Fact Check

Mike Pence Calls for a Ban on Condoms Because 'They Lead to Abortions'

A fake news article claiming Mike Pence called for a condom ban led to images decoupling the falsehood from its source.

Published Aug 29, 2016

Mike Pence called for a condom ban because he said their use leads to abortions.

On 16 August 2016 the Newslo web site reported that Indiana governor and GOP vice presidential candidate Mike Pence had once called for a ban on condoms, maintaining their use "leads to abortions":

The Patheos blog recently published an item titled “Mike Pence: Condoms Are Too Modern” reporting that the Indiana governor and Republican vice presidential nominee had dismissed the prophylactic devices as “too modern and too liberal”: “Donald Trump’s running mate is a dangerous Christian extremist who wants creationism taught in public schools and believes the government should pay for gay conversion therapy. In addition, in 2015, as Governor of Indiana, Pence allowed an HIV outbreak to spread, choosing prayer over a clean needle exchange. But perhaps one of the most idiotic claims made by Pence is that condoms are too “modern,” too “liberal,” and offer a poor defense against sexually transmitted infections and diseases,” the item reads.

Asking him to comment on his alleged statement, Pence was interviewed by The Huffington Post ... Pence (then a Congressman) actually made in this regard stemmed from a February 2002 CNN panel discussion about abstinence education. Anchor Wolf Blitzer opened the segment by explaining a current controversy over remarks made by Secretary of State Colin Powell, who had just appeared on MTV and was asked about the Pope’s stance on condom usage by Catholics. “You know, the thing that got me riled up back then, and even does right now,” Pence recalled, “is the fact that Christian youth gets so easily accustomed to using condoms at a very young age. And you know, statistics show, even the manufacturers agree, that they’re just not 100% safe, they’re something like 97 or 98%. That’s not what we want for our kids, is it?”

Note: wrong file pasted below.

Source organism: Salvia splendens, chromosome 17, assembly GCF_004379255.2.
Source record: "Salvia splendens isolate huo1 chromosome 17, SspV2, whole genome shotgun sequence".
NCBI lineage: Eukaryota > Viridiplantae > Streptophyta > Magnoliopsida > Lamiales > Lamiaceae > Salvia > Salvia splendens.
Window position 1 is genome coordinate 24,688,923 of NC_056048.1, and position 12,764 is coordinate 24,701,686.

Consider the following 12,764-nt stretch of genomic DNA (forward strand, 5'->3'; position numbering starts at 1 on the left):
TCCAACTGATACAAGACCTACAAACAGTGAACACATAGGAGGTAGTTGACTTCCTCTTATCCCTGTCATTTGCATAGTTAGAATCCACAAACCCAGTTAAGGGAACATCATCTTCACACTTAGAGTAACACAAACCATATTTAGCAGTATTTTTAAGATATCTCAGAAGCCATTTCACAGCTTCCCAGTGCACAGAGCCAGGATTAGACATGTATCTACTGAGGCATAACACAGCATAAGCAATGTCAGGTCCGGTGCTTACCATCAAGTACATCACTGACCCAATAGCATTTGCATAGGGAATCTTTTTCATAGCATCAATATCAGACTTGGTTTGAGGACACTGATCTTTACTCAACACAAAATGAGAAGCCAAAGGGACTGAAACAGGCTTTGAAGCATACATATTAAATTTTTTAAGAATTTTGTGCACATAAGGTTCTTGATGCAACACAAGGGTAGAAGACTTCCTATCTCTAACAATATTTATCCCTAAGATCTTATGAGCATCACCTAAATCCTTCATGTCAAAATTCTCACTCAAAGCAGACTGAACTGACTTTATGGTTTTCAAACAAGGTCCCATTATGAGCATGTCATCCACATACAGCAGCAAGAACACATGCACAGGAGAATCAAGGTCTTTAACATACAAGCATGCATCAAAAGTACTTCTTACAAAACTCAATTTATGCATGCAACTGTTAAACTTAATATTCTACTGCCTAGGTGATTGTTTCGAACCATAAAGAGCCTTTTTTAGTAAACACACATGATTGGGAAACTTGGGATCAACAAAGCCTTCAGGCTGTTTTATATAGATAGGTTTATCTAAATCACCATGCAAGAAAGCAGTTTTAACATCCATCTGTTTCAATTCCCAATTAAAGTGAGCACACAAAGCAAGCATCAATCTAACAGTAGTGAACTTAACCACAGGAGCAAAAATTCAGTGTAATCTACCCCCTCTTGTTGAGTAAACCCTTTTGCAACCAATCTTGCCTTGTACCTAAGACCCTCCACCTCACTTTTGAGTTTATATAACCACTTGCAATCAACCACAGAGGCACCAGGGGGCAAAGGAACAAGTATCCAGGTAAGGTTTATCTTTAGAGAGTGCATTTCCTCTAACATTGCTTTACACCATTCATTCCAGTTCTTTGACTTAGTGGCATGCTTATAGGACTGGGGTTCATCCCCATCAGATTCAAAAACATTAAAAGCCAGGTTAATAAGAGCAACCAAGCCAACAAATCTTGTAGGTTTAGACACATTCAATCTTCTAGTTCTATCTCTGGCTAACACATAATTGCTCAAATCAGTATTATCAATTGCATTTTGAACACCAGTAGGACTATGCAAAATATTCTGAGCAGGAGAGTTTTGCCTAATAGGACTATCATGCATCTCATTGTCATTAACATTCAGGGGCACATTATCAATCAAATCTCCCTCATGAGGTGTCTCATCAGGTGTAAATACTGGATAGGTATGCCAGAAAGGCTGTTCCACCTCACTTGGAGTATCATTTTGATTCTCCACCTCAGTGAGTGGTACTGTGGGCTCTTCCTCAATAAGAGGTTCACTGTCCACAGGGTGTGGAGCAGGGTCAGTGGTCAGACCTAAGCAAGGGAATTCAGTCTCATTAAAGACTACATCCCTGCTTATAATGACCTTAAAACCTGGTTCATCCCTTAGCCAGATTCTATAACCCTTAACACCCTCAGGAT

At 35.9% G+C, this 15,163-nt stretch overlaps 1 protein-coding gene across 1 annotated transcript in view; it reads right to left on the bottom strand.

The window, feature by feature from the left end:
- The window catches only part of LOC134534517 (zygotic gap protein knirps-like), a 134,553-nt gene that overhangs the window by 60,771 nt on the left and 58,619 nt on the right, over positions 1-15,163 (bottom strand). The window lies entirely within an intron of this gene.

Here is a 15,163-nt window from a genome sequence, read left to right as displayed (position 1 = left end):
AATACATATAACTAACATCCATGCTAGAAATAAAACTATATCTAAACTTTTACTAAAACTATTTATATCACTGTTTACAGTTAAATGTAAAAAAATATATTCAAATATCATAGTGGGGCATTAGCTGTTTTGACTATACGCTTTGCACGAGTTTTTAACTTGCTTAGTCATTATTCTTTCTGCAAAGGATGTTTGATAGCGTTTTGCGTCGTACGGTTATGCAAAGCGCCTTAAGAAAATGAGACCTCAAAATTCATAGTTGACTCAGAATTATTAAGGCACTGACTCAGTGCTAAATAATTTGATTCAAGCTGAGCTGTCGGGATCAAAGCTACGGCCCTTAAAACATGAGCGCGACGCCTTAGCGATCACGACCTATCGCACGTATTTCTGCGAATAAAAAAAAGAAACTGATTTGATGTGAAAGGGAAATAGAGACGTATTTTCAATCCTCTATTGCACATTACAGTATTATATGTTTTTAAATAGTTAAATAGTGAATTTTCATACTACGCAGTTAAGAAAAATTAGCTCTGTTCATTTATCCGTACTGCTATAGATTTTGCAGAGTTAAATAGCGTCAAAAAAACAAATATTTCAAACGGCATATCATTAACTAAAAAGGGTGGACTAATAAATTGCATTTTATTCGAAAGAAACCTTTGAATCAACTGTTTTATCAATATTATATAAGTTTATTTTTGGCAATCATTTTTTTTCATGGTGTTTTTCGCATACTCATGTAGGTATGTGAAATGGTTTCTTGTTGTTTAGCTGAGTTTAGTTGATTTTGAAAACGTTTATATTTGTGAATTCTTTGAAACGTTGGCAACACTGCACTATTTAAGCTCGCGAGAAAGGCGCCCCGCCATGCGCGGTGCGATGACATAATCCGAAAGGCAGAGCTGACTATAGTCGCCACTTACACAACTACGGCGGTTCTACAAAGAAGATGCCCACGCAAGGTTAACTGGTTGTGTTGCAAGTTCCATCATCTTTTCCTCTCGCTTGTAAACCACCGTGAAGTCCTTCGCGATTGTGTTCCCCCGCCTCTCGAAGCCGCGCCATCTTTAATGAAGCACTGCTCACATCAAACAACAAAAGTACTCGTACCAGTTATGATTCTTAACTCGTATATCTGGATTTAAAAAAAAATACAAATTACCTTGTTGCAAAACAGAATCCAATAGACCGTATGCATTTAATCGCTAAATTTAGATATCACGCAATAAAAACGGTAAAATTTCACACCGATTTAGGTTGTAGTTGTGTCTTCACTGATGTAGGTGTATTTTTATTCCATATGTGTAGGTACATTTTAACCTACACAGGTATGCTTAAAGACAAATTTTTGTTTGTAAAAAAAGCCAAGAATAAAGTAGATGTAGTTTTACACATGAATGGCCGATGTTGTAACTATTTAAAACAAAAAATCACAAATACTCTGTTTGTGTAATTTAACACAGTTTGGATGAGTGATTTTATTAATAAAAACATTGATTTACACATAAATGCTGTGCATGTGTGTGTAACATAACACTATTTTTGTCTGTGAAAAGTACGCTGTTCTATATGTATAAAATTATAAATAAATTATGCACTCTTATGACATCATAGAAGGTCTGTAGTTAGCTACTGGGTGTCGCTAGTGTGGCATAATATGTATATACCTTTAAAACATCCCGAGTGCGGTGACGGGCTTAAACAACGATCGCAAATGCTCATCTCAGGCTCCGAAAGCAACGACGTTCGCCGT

“I mean, at the end of the day, what condoms actually do is they give our kids a false sense of security, they’re actually tricking them into thinking they’re having safe sex, when in fact, very often, those intercourses result in unwanted teen pregnancies. And the reason why that’s happening is because condoms are designed to be hip, to be modern, to be practical and what not, and the truth is that that’s a lie. The only way to stay safe from premature pregnancy and sexually-transmitted diseases is to practice abstinence and pray to God, that’s the only real way to stay safe,” Pence argued. “At the end of the day, it’s the unjustified trust in condoms that plays a huge part in abortion rates going through the roof ... If you want to risk ruining your life before it’s even started, go ahead, gamble with condoms. But I say we need to ban them and make the right decision for those who clearly aren’t capable of making it themselves. What we don’t need are condoms that are unsafe; what we DO need are smarter kids, apparently,” he concluded.

The item referenced a genuine controversy pertaining to remarks made by Pence about condoms back in 2002 during the course of a CNN panel discussion. But as with all articles published by Newslo (as well as sister sites sites Religionlo and Politicalo), the piece featured a fact-based introduction before introducing believable untruths. Like all articles on those three fake news sites, the Pence piece included a "show facts" or "hide facts" button (though all items displayed by default in "hide facts" mode, obfuscating subsequent fabrications to new readers):

newslo satire

All claims aside from those about Pence's controversial 2002 remarks were embellishments typical of Newslo and its brethren. But readers unfamiliar with the site's tendency to exaggerate topical subjects used Newslo's fabricated quotes as a basis for political images, advancing the idea Pence genuinely said the things attributed to him by the Newslo article (he did not).

Newslo, Politicalo, and Religionlo articles are almost always comprised of a paragraph containing true information and a balance of embellishments about that grain of truth. Previously, those sites advanced claims Chris Christie said a female version of Viagra would lead to an uptick "lesbianism" and voted down a gender pay parity bill for Bible-based reasons, an Alabama politician proposed saliva-based "hunger tests" for food stamp recipients, Ted Cruz said the death of Antonin Scalia was suspiciously timed, Pat Robertson asserted David Bowie was still alive after his death, and that Mike Pence opined that if abortion was allowed in instances of rape that women would attempt to "get raped" in order to obtain an abortion.

Kim LaCapria is a former writer for Snopes.